A word of warning: I will have sporadic access to the internet at best, and what access I do have will be really slow. If the internet café in Kampala where I’m posting this from is any indication, (which will be much better than any in Gulu), it’s too slow to support a Skype-to-Skype call. If you want to get in touch with me, the best (and cheapest) way to do so is to use Skype to call my cell, which is 011256779529323. (FYI, I’m seven hours ahead of eastern time). If you haven’t heard from me for a while, remember that no news is good news.
Whew, that was a lot of housekeeping. Now onto the good stuff:
The trip here was pretty good—roughly 20 hours all told. There were two girls, Danielle and Emma E-S (there are two) on my flight from Boston, and then we met up with a bunch of others in Schiphol (Amsterdam). There were way too many crying babies on the flight from Logan, and then we hit a bad patch of turbulence flying over an area east of Khartoum that made even my stomach turn a bit, but other than that everything was good. I was highly appreciative of the airbus’ individual in-flight entertainment system—knocking through Star Trek, He’s Just Not That into You, Ghosts of Girlfriends Past, and a bit of Casino Royale made the time pass quickly.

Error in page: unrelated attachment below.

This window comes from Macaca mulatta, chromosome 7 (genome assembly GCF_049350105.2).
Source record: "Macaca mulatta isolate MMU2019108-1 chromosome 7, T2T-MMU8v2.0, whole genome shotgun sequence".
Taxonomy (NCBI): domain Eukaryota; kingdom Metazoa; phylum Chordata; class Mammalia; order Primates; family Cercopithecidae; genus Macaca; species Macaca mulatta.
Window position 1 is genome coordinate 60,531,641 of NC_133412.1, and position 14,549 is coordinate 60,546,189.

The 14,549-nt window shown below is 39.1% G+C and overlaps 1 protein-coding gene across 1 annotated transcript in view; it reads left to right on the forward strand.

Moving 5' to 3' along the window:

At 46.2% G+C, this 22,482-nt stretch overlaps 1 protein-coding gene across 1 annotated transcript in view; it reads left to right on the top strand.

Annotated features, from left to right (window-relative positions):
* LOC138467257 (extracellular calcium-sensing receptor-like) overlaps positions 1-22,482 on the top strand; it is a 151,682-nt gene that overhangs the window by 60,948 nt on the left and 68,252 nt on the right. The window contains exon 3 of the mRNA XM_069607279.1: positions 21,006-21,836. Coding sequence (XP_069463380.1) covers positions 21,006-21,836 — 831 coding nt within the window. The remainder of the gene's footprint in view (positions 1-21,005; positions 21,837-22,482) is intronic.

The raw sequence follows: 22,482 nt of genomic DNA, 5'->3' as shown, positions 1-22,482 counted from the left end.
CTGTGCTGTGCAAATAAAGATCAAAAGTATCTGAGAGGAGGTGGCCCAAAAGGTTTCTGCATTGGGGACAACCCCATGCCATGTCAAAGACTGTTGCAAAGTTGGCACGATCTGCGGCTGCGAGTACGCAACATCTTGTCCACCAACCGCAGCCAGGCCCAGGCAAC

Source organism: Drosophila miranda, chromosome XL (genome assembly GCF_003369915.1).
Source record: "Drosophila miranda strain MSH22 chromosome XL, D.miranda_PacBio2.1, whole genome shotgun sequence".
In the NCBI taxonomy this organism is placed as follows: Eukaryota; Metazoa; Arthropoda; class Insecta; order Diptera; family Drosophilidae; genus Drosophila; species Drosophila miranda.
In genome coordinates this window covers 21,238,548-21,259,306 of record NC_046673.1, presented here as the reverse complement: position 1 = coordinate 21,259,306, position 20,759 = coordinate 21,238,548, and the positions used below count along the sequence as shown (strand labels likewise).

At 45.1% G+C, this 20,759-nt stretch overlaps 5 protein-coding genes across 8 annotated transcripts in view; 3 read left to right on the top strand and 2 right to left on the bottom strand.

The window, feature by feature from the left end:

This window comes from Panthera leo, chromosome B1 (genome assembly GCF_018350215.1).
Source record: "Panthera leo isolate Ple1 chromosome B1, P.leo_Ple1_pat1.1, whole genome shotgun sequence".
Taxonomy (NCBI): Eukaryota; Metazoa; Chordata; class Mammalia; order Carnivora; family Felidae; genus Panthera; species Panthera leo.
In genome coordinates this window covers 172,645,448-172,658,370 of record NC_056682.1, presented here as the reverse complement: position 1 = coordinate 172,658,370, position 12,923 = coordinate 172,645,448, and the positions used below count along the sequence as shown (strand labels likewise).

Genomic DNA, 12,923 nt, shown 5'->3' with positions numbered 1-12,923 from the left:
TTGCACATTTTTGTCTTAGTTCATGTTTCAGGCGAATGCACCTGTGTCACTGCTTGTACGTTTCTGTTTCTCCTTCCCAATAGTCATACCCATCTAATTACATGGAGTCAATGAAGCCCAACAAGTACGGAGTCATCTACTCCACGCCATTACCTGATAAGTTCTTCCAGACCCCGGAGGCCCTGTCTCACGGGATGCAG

Arriving in Entebbe went pretty smoothly—our visas meant that we got to go in a shorter line, and customs were pretty much non-existent. Don’t expect to see any photos from there, though, as soldiers armed with very large guns would’ve gotten rather cross. We were met at the airport by one of our AD’s, Dr. William (Komakech), who’s a native of Gulu and also an ordained Catholic priest, the Associate AD, Stella, also a native of Gulu, and our driver, Muna, who in addition to being a lovely, lovely man and extremely helpful resource, passed along a hello from Orna, a friend from Macalester who is also studying in Uganda through another SIT program. It was about a 40 km drive to Kampala, which was initially a bit disconcerting as Uganda is left-hand drive. When we got to the hotel, Muna called for the “generals” to step forward to help off-loading the luggage. We girls were not allowed to help, which, frankly, we really couldn’t be fussed to get upset about. Those bags are heavy! Muna has since also told us that we can’t jump out of the matatu, the minibus/van that we get around in—we’re supposed to “leave that for the generals.” (Actually, I think our transportation qualifies as a “special hire,” since it’s privately engaged).